Gemma Perry [00:04:37] Yes. So chanting is used in so many different traditions, I guess. And some people might think that I’m doing like a sort of a bit of a strange PhD. But actually, we find chanting in so many cultures around the world. And I guess what it’s what’s important to define is how we used it in our study as well. Because chanting can be used in the religious ceremony can be used for healing purposes. It can be done in a group, which is what we are looking at. And with the altruism and things like that. And it can also be done individually. So there are also different sounds that can be chanted and different intentions with the sounds. So that all sort of filters out into what we research. And we research this particular type of chanting, which is an I guess we would call it a focussed attention meditation. So focussed attention meditation is when you use an object or the breath or sound in the case of chanting to focus your attention. So we’re using it in that context, and we’re using it in a group context as well, which is important because this can also be done at home by yourself and in a temple or on the bus.

 

Dr Ron Ehrlich [00:05:54] It is so interesting that because that’s something that I’ve kind of been fascinated by and that is lessons from the past. And we kind of try and we look at nutrition as an example of how have we evolved to be where we’re at and look at the food that has allowed us to do that to excels as a species. And that’s the lesson from the past and our cultural lessons from the past or about coping with small tribes of people and how many we can cope with psychologically. But this also goes back through I mean, who knows how far back are the first recorded chantings where were they?

 

Gemma Perry [00:06:38] Yeah, well, they’ve been in many traditions. And I would find them in India. And that’s where the yoga Hinduism and those sorts of types of practice come from. But also in ancient Egypt, they were chanting, and they were chanting to make sure that the Nile would flood. So they actually believed that the chanting would change the environment, so yeah it’s really quite big.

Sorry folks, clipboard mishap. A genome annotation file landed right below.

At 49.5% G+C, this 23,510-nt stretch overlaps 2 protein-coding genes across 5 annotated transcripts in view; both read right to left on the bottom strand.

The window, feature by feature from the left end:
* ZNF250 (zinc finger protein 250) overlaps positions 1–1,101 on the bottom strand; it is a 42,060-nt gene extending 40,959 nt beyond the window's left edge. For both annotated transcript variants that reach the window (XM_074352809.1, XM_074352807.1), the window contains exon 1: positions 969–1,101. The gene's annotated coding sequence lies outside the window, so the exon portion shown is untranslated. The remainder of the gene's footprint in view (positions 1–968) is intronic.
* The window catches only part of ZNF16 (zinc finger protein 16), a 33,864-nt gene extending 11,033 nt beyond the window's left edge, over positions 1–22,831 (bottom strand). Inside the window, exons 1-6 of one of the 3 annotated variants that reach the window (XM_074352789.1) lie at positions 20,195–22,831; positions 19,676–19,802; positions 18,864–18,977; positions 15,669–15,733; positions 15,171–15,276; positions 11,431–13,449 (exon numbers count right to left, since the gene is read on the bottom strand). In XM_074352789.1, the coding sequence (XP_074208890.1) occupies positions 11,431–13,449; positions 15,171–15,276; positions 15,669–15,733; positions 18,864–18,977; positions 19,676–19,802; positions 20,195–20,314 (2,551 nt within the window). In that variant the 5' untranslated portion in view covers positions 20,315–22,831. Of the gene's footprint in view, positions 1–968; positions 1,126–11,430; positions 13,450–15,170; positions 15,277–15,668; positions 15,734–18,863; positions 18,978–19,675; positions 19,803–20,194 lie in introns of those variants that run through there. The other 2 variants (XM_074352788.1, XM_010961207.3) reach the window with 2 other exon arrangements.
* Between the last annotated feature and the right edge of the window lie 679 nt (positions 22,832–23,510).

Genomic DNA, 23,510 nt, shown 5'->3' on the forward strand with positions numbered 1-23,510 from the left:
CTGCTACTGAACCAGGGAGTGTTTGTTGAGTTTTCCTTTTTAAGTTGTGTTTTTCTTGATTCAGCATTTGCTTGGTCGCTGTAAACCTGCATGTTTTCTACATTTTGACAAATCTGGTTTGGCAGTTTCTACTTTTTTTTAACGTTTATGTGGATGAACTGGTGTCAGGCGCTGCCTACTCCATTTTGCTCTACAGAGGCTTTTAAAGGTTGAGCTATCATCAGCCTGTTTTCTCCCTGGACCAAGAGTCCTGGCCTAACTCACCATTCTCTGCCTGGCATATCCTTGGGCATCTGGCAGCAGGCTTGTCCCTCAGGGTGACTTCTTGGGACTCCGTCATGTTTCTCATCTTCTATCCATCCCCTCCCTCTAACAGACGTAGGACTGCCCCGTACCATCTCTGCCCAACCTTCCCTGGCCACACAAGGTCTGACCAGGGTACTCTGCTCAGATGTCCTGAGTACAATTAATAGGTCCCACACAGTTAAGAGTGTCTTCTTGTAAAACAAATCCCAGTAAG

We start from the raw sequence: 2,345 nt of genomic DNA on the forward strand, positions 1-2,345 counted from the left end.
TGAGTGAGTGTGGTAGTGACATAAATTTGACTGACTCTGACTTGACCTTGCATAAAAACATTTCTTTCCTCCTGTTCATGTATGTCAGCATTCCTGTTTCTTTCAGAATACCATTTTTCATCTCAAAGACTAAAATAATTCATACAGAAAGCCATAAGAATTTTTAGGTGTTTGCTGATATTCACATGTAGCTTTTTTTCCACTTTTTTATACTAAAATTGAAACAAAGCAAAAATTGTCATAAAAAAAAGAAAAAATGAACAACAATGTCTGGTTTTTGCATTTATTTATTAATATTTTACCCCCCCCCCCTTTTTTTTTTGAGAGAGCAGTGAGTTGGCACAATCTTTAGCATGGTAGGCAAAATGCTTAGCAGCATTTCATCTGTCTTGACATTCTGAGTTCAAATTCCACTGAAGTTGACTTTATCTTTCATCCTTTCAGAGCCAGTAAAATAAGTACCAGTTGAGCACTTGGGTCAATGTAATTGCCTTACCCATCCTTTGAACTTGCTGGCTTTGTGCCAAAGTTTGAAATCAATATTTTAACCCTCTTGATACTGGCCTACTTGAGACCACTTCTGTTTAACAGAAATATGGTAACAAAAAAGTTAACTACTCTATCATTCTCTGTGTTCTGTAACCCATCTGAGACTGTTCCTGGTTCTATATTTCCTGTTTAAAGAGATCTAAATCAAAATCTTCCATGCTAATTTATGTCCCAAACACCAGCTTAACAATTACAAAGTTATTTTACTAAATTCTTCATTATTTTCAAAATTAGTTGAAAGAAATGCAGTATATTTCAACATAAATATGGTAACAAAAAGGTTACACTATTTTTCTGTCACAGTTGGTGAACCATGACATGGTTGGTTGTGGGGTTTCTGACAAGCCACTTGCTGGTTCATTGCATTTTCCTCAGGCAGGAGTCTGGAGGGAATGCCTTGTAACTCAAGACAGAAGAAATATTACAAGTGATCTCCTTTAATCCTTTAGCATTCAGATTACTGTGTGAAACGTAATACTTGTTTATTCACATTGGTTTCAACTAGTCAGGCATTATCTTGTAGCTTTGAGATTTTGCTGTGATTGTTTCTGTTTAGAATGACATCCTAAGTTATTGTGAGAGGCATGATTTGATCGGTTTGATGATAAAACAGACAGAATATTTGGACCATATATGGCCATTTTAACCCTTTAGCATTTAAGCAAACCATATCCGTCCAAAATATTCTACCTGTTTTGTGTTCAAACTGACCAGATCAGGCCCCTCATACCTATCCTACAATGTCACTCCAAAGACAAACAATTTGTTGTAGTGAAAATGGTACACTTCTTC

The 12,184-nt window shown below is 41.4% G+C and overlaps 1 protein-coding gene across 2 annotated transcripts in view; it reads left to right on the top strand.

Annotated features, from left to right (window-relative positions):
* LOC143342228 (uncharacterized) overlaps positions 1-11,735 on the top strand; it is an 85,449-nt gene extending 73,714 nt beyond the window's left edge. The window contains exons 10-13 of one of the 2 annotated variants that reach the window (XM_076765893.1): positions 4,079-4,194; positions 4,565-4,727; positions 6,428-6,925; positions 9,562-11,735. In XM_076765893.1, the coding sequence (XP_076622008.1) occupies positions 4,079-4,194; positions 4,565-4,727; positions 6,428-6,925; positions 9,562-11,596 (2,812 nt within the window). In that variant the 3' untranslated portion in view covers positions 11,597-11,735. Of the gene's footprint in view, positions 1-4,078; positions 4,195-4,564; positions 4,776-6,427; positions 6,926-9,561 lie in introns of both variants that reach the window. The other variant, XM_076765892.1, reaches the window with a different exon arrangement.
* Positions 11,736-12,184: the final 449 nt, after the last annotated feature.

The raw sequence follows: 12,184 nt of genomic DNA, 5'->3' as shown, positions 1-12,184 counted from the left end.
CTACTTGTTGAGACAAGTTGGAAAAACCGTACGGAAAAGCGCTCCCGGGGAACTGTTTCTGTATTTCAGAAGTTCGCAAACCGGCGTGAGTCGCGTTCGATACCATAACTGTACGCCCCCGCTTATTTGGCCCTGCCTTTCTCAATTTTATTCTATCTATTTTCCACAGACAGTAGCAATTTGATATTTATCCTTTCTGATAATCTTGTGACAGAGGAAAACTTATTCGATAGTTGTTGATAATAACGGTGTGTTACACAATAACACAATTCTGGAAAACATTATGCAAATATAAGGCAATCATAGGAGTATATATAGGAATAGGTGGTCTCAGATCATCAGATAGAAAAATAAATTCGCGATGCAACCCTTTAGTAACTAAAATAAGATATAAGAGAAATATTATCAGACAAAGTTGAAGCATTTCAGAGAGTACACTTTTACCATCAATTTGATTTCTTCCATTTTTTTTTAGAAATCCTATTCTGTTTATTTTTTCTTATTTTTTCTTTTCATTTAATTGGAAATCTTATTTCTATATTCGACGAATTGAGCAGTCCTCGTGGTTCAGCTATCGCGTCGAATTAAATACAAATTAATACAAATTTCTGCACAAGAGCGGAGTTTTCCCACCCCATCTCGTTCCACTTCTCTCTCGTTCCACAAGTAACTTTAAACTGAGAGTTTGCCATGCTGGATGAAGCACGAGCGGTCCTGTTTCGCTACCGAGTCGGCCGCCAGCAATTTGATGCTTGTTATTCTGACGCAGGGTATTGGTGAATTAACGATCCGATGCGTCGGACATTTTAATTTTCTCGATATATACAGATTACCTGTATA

Dr Ron Ehrlich [00:07:07] Yeah. And I mean I mean, even when we think about our own Indigenous people in Australia, which are going back 60, 70, maybe even eighty thousand years, and we look at some of their rituals, which they’ve kind of passed down the corroboree and all these other passing down stories. Chanting must be a part is also, I think, part of that culture, too.

 

Gemma Perry [00:07:31] Yeah, absolutely. So they would use chanting to navigate the land as well and, you know, to navigate the land is really survival. And also, this sense of social connection or the altruism is like by chanting; you’re connecting with your tribe. Connecting with the people around you. You know, I think that in some cultures, one of the really terrible you know, if he did something terrible, you would be penalised by being sent off by yourself, you know, so that social isolation factor. And so, yeah, that chanting bring people together and also the navigation of the land. And it helps with memory, things like that. You know, if you sing a song over and over again, you’re more likely to remember it and know where to find water.

 

Dr Ron Ehrlich [00:08:22] So that was your undergraduate but you kind of. The effects of chanting on mood and altruism. The results were. Positive, I’m guessing?

 

Gemma Perry [00:08:35] Yeah, so the honours research we found a, first of all, we compared experienced meditators to inexperienced meditators and or chanters. You know, whatever you want to call it. People that had been chanting. We had two different groups. We had. They were either vocally chanting or silently, we call it silent chanting. But they were listening to a recording. And so we thought that with the vocal chanting that altruism would increase more because of that higher synchronisation. But that actually only happened in the inexperienced meditators and the experience we found that the altruism increased in both the vocal and the silent. And that sort of makes senses when we look at, you know, like belief systems and things like that, that even just having a shared goal can help people to feel socially connected. So that might have been that sense of connection that they have.